Charitable Donation Deductions in Canada

Gifts in Kind & U.S. Donations May Not Count

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Question: What are the limits on charitable donation deductions for a Canadian business?

Answer:

Whether you are filing personal Canadian income tax or corporate income tax, the rule for charitable donation deductions is basically the same if you're running a Canadian business.

As a sole proprietorship or partnership filing a T1 income tax return, you can claim on line 340 charitable deductions and gifts of up to 75 percent of your net income (line 236).

The exception to this rule relates to the taxpayer’s death; "For the year a person dies and the year before that, this limit is 100 percent of the person's net income" (General Tax and Benefit Guide, Canada Revenue Agency).

The maximum amount of charitable donations that a Canadian-controlled corporation filing a T2 income tax return can claim is the same; 75 percent of its net income (line 300).

You cannot claim charitable donations to create or increase a loss but unused charitable donations can be carried forward and used in any of the five following tax years.

What Organizations Qualify as Donees?

The CRA lists the following organizations as eligible to issue official donation receipts:

What About Donations to U.S. Charities?

The tax treaty between Canada and the U.S. allows for deduction of donations made to U.S. charities if your business has U.S. source income. If this is the case you may donate to U.S. charities and claim the eligible amount of U.S. gifts up to 75 percent of your U.S. income reported on your Canadian tax return.

Do Gifts (Donations in Kind) Qualify?

A registered charity may issue donation receipts for non-monetary gifts, however in order to do so the charity must be able to determine fair market value (FMV) for the gift, which can be difficult in some cases. The Canada Revenue Agency (CRA) states:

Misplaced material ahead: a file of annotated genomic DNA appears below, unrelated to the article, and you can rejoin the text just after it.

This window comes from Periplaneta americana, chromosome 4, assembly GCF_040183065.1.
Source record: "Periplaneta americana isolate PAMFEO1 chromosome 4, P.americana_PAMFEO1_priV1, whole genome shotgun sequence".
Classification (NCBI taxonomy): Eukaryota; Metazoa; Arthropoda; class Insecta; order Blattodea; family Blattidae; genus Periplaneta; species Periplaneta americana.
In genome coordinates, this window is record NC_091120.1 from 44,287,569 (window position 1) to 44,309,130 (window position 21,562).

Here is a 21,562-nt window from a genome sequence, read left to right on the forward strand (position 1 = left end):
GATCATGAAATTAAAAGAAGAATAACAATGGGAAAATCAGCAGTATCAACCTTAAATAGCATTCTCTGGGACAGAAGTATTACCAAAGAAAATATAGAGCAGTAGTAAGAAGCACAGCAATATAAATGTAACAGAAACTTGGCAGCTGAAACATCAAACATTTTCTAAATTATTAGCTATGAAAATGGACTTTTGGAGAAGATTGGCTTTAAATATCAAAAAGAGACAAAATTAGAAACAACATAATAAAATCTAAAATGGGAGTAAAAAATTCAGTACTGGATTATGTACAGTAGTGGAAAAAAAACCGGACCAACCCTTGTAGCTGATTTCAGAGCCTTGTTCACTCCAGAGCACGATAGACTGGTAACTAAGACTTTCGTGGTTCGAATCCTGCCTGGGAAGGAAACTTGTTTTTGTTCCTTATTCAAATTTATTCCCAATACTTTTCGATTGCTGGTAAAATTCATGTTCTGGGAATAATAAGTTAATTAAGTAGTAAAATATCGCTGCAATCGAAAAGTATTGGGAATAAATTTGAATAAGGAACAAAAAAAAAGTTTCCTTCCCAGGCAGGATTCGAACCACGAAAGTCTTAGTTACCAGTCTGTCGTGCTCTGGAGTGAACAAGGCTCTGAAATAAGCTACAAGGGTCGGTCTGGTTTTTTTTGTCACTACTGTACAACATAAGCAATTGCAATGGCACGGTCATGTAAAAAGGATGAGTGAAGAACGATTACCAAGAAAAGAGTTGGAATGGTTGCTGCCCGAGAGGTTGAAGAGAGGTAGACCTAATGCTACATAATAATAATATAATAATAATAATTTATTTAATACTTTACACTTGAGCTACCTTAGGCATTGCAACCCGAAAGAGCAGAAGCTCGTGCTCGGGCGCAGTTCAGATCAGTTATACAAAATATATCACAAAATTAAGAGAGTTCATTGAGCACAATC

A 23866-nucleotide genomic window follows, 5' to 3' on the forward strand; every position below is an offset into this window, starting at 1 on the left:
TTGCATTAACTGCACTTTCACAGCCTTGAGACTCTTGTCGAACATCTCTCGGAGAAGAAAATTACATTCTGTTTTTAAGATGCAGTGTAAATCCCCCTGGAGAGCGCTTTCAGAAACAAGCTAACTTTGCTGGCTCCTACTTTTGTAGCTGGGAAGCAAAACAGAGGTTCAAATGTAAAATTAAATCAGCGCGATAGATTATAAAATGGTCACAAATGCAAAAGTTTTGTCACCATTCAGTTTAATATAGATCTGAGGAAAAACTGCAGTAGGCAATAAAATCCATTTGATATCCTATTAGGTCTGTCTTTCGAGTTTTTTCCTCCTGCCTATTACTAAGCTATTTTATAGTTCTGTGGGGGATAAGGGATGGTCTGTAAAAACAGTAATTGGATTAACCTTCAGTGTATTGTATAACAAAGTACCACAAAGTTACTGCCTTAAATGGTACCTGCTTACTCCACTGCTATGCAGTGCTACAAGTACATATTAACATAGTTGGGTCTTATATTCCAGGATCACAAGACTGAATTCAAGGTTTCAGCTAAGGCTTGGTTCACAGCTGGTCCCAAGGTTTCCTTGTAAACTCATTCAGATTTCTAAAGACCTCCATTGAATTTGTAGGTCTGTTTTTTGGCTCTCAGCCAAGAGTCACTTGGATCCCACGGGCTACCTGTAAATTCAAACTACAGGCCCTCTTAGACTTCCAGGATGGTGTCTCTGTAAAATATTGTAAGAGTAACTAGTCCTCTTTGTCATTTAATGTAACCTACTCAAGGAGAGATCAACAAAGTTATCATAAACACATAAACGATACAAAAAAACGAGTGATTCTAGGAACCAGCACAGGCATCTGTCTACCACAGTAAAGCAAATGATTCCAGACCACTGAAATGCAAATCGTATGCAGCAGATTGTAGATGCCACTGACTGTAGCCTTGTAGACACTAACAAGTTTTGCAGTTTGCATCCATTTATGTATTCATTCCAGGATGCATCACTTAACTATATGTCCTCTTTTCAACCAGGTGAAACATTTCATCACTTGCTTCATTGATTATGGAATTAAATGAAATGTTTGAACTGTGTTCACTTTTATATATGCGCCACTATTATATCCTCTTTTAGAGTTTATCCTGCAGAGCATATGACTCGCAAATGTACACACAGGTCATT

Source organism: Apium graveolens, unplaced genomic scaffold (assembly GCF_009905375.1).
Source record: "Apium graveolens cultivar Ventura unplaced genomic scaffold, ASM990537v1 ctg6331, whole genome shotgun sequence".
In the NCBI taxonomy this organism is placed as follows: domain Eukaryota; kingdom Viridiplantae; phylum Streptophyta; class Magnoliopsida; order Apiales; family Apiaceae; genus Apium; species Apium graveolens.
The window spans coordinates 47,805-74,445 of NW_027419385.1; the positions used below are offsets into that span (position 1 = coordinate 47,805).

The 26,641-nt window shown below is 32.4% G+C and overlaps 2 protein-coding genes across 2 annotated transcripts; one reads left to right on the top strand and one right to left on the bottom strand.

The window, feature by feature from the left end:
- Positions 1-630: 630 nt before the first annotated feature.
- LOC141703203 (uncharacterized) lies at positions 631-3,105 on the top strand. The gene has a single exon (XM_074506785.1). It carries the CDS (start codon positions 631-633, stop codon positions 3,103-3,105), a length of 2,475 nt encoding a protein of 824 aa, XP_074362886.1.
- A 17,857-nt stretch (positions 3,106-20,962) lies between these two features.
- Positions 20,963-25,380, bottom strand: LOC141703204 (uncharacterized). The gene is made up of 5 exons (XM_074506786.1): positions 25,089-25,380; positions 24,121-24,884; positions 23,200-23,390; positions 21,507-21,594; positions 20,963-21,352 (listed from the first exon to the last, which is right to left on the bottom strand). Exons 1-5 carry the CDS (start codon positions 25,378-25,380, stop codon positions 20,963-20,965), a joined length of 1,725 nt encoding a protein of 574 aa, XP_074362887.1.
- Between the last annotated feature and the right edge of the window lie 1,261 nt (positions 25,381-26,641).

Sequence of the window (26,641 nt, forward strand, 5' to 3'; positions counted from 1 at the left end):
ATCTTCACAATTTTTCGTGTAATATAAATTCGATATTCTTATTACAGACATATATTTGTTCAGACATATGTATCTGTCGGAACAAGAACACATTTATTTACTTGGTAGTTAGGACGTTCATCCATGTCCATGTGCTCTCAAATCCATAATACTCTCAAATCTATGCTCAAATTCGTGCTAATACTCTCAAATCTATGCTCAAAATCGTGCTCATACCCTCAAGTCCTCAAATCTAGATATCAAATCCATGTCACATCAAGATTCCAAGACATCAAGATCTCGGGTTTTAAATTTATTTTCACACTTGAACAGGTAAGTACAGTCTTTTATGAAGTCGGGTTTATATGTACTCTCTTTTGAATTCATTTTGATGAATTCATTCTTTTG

"Generally, if the fair market value of the property is less than $1,000, a member of the registered charity, or another individual, with sufficient knowledge of the property may determine its value. The person who determines the fair market value of the item should be competent and qualified to evaluate the particular property being donated. If the fair market value is expected to be more than $1,000, we strongly recommend that the property be professionally appraised by a third party (that is, someone who is not associated with either the donor or the charity)."

The CRA keeps a close eye on donations in kind to charities due to abuses of the system that have occurred in the past (situations where donors were given tax receipts in excess of the fair market value of the gift). If an audit reveals that a claim for a gift donation was excessive the claim may be disallowed. Charities that engage in such  practices risk monetary penalties or loss of charitable status.

For more information on what charitable donations a corporation may make and how a corporation may increase the amount of charitable deductions, it is allowed to claim on its income tax, see the Canada Revenue Agency's T4012: T2 Corporation Income Tax Guide.

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